Looking back over what we know of Satie’s life—he was a brilliant but idiosyncratic loner par excellence—it isn’t hard to imagine that the “need” he sought to fill wasn’t for greater productivity and efficiency, but rather a way to use music to feel more at home in what otherwise might have been a world of fraught social relations.

Flash forward to 1980. Satie’s gentle piano music is growing popular among a new generation of listeners. The recently released Sony Walkman and Brian Eno’s Ambient 1: Music for Airports are pushing furniture music in more personal and autonomous directions, combining the Taylorist push for utilitarian efficiency with more flexible and open-ended musical formats.

Meanwhile back in France, Gilles Deleuze and Félix Guattari publish their reading of the musical “refrain” (ritournelle) in A Thousand Plateaus. Unlike the more atomized individual sounds of personal audio technologies, this approach to music similarly locates it as a territorial device, helping a person (or other animal) establish their place in the surrounding world. Walking home at night, they write, a whistling child “ventures home on the thread of a tune.”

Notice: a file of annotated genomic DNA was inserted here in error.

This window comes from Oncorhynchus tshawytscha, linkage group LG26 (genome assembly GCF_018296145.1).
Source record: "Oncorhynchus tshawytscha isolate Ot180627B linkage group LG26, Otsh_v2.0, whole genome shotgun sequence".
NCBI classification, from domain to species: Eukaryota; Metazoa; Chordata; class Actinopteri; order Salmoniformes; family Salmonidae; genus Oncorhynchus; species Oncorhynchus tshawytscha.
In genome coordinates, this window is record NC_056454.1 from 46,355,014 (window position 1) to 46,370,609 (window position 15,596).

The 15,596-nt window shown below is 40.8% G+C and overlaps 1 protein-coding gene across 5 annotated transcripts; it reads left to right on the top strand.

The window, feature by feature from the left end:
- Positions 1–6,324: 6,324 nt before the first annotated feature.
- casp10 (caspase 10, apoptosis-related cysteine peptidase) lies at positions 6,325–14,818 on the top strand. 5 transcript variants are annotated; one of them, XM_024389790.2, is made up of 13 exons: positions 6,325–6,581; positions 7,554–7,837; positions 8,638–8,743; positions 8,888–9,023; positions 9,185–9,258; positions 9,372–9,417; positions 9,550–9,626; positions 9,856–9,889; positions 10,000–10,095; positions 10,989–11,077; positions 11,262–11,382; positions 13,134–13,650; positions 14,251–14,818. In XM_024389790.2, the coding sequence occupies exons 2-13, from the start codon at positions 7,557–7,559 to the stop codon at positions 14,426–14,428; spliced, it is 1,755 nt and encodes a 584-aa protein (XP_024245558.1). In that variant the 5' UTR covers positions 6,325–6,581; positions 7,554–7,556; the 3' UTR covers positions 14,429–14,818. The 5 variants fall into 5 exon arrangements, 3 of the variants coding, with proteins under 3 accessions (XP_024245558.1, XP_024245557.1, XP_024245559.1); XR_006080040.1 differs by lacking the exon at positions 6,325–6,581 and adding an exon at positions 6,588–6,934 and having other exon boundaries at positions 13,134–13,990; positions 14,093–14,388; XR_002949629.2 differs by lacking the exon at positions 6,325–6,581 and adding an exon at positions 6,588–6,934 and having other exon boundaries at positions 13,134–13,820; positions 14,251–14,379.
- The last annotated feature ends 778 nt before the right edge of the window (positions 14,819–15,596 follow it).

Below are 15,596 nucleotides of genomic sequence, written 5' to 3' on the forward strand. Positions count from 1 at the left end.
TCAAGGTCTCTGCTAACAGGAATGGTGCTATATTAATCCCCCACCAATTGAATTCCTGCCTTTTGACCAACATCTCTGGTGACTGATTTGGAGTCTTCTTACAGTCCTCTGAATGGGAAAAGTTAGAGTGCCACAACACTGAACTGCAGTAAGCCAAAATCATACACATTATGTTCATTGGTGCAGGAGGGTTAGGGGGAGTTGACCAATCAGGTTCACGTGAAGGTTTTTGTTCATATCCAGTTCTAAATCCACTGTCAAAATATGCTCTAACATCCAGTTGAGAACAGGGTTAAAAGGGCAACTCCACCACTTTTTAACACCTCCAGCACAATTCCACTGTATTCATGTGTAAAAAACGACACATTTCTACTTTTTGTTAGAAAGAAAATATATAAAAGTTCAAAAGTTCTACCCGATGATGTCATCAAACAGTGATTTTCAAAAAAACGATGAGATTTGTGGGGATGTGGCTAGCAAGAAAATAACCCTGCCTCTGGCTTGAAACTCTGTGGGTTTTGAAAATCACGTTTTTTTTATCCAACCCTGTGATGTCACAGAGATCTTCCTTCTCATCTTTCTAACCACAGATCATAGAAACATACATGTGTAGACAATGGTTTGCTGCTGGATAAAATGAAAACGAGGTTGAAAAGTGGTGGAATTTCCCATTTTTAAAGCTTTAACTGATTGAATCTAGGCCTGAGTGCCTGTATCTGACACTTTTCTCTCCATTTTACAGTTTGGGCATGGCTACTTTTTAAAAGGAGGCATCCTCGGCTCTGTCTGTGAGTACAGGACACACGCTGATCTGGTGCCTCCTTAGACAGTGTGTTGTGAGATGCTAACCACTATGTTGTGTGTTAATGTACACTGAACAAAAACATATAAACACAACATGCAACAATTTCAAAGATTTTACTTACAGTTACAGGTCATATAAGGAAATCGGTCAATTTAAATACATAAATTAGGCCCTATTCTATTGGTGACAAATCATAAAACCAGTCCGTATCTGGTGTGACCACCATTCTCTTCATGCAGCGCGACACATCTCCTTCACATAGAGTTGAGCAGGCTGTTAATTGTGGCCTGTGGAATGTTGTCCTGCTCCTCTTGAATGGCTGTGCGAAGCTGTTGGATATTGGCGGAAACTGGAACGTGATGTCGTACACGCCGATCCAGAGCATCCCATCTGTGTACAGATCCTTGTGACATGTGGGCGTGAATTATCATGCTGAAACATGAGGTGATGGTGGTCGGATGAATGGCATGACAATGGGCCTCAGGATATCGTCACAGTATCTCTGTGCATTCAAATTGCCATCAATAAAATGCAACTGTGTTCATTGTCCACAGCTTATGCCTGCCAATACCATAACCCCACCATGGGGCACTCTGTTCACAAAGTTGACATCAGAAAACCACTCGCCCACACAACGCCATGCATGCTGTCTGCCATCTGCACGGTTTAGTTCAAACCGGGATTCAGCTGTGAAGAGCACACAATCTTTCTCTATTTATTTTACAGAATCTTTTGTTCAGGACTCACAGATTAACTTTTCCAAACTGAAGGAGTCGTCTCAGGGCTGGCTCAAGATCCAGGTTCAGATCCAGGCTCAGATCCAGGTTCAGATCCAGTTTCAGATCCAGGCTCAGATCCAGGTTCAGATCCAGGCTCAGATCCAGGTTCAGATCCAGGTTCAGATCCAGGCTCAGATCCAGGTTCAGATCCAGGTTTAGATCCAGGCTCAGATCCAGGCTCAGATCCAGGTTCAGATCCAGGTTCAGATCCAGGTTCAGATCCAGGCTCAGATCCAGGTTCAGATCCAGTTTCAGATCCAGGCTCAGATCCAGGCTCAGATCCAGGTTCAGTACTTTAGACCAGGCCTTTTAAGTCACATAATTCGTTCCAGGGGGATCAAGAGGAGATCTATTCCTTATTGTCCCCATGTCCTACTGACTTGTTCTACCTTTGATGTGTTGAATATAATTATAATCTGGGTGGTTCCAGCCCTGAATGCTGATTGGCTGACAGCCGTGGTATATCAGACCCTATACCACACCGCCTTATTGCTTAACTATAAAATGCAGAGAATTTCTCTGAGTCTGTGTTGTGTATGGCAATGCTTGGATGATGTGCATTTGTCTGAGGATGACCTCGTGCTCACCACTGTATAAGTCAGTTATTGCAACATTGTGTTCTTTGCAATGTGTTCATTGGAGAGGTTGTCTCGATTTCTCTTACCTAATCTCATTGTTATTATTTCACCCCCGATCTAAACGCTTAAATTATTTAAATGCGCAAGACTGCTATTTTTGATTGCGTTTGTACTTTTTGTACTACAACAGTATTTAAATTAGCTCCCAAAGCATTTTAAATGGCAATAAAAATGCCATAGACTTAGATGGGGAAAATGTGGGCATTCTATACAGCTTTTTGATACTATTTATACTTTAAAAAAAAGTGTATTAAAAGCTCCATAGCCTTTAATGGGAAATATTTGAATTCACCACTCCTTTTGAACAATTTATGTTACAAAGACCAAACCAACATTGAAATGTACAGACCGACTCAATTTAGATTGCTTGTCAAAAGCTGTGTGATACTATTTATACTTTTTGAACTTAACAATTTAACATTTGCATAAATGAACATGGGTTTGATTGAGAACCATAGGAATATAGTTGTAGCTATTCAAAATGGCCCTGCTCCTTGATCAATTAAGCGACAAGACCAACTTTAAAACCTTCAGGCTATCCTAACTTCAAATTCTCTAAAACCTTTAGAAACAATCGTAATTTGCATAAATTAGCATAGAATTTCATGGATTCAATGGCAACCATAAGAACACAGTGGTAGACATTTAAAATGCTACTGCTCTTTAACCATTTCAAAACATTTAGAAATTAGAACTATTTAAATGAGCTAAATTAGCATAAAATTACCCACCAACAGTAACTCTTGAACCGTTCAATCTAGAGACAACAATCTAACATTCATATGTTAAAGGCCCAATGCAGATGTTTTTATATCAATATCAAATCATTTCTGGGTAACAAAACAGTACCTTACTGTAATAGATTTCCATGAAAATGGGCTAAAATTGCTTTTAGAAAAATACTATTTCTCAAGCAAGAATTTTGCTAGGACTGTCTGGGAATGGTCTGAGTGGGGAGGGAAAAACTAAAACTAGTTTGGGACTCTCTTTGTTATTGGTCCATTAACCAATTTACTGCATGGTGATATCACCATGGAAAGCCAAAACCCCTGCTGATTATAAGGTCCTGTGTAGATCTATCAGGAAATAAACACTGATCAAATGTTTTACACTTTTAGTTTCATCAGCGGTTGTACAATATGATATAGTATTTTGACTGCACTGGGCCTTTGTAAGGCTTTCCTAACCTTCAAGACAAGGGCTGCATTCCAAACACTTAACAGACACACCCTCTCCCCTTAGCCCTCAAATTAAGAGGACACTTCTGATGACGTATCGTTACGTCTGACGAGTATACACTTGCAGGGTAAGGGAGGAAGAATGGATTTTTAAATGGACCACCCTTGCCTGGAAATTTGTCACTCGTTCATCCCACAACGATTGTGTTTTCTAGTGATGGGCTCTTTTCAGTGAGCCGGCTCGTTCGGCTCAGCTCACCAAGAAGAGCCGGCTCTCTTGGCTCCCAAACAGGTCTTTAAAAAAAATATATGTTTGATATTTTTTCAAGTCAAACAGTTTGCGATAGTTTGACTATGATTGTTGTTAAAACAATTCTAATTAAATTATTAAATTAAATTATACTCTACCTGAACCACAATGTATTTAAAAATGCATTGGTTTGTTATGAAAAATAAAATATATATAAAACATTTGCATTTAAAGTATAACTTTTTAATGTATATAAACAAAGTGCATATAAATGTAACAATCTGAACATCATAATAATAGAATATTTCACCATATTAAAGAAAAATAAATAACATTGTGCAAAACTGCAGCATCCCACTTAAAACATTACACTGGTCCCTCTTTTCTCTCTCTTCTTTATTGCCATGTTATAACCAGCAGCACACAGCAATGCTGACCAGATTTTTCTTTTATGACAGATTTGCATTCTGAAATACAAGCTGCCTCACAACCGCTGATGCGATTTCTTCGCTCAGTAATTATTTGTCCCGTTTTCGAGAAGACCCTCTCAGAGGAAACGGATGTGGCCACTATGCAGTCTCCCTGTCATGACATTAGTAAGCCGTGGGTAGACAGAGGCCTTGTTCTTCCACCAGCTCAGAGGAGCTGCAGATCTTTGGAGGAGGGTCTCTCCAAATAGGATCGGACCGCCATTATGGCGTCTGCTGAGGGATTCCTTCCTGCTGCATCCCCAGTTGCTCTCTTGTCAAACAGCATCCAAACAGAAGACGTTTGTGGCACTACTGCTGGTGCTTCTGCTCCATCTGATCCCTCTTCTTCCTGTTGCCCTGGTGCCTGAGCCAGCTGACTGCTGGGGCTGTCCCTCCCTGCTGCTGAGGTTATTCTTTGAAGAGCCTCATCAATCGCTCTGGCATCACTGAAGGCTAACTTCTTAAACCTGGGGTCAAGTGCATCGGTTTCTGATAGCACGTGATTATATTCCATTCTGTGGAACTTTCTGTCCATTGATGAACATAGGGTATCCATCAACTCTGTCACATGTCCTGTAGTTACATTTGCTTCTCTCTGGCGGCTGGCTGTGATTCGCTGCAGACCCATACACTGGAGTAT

Jump again to the present. If we think of background music as just a tool for the privatized individual, we risk missing the central role of musical furnishings in negotiating interpersonal and environmental space. Rather than algorithmic soundtracks ever more finely tuned to a person’s biodata, a more fundamental role of furnishing music in 2016 might be much the same as it was a century before: a tool to fill up those heavier silences, particularly for those who might not otherwise feel at home.